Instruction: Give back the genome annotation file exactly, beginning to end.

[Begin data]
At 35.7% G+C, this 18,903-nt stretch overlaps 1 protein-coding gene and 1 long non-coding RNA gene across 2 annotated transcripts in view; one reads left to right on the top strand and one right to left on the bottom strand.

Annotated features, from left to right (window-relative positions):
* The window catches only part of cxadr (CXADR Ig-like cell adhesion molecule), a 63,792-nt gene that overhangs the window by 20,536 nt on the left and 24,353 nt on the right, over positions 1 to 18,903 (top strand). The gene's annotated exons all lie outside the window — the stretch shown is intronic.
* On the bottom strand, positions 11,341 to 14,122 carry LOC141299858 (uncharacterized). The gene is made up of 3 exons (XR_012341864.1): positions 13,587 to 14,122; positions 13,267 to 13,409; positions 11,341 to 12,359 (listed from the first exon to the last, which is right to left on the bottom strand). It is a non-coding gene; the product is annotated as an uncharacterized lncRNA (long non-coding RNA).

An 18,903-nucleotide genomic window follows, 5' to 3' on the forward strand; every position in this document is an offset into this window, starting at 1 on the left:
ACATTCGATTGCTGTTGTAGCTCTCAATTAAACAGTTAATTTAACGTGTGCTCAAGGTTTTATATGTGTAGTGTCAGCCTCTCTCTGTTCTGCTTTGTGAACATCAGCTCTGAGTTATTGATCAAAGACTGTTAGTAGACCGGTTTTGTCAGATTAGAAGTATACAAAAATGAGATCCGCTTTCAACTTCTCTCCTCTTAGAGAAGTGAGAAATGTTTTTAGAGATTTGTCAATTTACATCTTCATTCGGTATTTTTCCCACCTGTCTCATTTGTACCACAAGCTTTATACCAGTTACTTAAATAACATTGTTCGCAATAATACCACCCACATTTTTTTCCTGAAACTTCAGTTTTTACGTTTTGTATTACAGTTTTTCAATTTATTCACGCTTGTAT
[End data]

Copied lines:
At 35.7% G+C, this 18,903-nt stretch overlaps 1 protein-coding gene and 1 long non-coding RNA gene across 2 annotated transcripts in view; one reads left to right on the top strand and one right to left on the bottom strand.

Annotated features, from left to right (window-relative positions):
* The window catches only part of cxadr (CXADR Ig-like cell adhesion molecule), a 63,792-nt gene that overhangs the window by 20,536 nt on the left and 24,353 nt on the right, over positions 1 to 18,903 (top strand). The gene's annotated exons all lie outside the window — the stretch shown is intronic.
* On the bottom strand, positions 11,341 to 14,122 carry LOC141299858 (uncharacterized). The gene is made up of 3 exons (XR_012341864.1): positions 13,587 to 14,122; positions 13,267 to 13,409; positions 11,341 to 12,359 (listed from the first exon to the last, which is right to left on the bottom strand). It is a non-coding gene; the product is annotated as an uncharacterized lncRNA (long non-coding RNA).

An 18,903-nucleotide genomic window follows, 5' to 3' on the forward strand; every position in this document is an offset into this window, starting at 1 on the left:
ACATTCGATTGCTGTTGTAGCTCTCAATTAAACAGTTAATTTAACGTGTGCTCAAGGTTTTATATGTGTAGTGTCAGCCTCTCTCTGTTCTGCTTTGTGAACATCAGCTCTGAGTTATTGATCAAAGACTGTTAGTAGACCGGTTTTGTCAGATTAGAAGTATACAAAAATGAGATCCGCTTTCAACTTCTCTCCTCTTAGAGAAGTGAGAAATGTTTTTAGAGATTTGTCAATTTACATCTTCATTCGGTATTTTTCCCACCTGTCTCATTTGTACCACAAGCTTTATACCAGTTACTTAAATAACATTGTTCGCAATAATACCACCCACATTTTTTTCCTGAAACTTCAGTTTTTACGTTTTGTATTACAGTTTTTCAATTTATTCACGCTTGTAT